- Hepatitis A is increasing in Philadelphia especially among persons who use drugs, those living homeless, and MSM.
- Take every opportunity to vaccinate high risk persons.
- Consider acute HAV infection among patients presenting with compatible symptoms.
- Promptly report acute cases to PDPH.
On May 20, 2019, Pennsylvania declared a statewide outbreak of Hepatitis A Virus (HAV) and joined a growing list of states experiencing widespread transmission since March 2017. In Philadelphia, there have been 63 confirmed HAV cases since 2017. The 2019 HAV case count through May (n=23) has surpassed previous annual case totals since 2005. Among cases from 2019, median age was 28 years (range: 17–50 years) and 70% were male. Of 20 HAV cases from 2019 that were acquired locally, 30% reported current drug use, 10% reported past drug use only, 10% were experiencing homelessness, and 15% identified as men who have sex with men (MSM). During May, nearly all cases (5/6) reported current opioid use including persons who also use other drugs (methamphetamine, cocaine) and/or are experiencing homelessness. HAV vaccination is the most important strategy to prevent further increases in HAV.
HAV Prevention and Control:
Providers should use all opportunities to routinely give HAV vaccine to all children at age 12-23 months and to any person wishing to obtain immunity, as well as the following persons at high risk for exposure to HAV:
- Persons who use injection and non-injection drugs
- Men who have sex with men
- Persons experiencing homelessness or unstable housing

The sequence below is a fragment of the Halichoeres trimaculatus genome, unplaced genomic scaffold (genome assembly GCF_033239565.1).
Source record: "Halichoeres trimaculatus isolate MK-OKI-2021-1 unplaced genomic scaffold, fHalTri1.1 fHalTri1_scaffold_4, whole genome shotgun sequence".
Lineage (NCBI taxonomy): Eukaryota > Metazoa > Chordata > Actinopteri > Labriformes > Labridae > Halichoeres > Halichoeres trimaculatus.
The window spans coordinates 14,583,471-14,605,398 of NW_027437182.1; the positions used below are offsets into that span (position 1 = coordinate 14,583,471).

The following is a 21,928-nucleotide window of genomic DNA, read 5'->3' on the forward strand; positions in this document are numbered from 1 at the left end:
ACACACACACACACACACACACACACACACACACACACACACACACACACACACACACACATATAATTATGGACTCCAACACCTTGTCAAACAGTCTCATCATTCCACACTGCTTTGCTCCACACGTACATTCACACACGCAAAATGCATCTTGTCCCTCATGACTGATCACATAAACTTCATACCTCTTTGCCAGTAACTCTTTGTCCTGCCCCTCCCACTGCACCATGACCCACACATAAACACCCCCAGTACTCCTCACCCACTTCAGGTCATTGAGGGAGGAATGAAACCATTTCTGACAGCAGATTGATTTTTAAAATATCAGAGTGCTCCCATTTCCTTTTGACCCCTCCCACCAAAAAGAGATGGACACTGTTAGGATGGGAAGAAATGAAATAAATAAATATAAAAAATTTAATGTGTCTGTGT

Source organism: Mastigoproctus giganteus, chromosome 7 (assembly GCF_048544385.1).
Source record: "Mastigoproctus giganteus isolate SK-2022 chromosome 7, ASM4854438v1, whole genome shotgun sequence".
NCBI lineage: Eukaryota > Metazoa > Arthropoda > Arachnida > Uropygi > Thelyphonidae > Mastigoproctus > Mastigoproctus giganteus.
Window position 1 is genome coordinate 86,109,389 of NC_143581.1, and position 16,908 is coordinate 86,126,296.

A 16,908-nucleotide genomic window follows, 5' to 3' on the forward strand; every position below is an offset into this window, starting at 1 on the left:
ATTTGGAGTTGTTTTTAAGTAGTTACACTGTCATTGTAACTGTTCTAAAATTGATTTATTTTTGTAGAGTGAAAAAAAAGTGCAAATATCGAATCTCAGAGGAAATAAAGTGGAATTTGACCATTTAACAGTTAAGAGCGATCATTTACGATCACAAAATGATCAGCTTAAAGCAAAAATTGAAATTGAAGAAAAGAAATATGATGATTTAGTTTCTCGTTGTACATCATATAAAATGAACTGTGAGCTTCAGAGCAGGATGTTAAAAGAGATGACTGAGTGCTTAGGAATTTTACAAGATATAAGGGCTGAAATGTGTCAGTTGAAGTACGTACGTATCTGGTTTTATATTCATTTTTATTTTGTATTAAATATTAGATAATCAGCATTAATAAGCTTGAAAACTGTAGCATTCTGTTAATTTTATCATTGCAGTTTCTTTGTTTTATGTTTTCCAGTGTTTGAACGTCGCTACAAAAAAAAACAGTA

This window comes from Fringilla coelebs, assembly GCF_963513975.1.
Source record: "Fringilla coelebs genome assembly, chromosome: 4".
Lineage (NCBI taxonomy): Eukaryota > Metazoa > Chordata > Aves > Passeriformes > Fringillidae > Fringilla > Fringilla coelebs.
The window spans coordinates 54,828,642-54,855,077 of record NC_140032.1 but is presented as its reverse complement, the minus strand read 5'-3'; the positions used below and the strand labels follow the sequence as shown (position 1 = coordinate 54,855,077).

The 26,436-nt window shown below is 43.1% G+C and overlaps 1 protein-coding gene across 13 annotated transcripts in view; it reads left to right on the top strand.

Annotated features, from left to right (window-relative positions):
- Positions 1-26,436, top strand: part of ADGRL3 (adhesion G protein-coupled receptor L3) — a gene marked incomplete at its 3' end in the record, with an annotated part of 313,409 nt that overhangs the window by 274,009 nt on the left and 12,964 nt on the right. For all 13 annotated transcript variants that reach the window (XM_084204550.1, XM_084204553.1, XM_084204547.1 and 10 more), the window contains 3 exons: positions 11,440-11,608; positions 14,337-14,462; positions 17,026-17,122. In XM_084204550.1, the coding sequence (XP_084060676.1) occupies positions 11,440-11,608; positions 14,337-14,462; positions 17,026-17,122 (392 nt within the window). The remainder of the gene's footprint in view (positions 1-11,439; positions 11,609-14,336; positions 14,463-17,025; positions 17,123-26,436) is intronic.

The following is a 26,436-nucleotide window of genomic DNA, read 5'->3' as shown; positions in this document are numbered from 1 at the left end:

- Persons who are or were recently incarcerated
One dose of single-antigen HAV vaccine leads to a protective response in 95% of healthy individuals for up to 11 years. Two doses given at least 6 months apart provide life-long immunity. Providers may also use TWINRIX for adults ≥18 years old. TWINRIX combination vaccine requires 3 doses (0,1 and 6 months) for full protection. Vaccines for Children (VFC) and Vaccines for Adults at Risk (VFAAR) providers should continue to order HAV vaccine through the PhilaVax inventory module. If you have any questions about accessing vaccine as a VFC/VFAAR provider, contact Jillian Brown: [email protected].
Case ascertainment: Prompt recognition of HAV is also important to control transmission and allow time-sensitive administration of post-exposure prophylaxis (PEP) to exposed contacts. One dose of single antigen HAV vaccine given within 2 weeks of last exposure can prevent infection in healthy contacts aged ≥12 months who lack HAV immunity and have no HAV vaccine contraindications.
ALL confirmed and suspected Hepatitis A cases should be promptly reported to PDPH at 215-685-6740 during regular business hours or 215-686-4514 after-hours. PDPH can provide details on local risk factors, diagnostic testing, and disease control recommendations. For further information about the current outbreak, HAV vaccine recommendations and post-exposure prophylaxis guidance, please also see: https://www.cdc.gov/hepatitis/outbreaks/2017March-HepatitisA.htm.
Originally released by the Philadelphia Department of Public Health Division of Disease Control on May 31, 2019.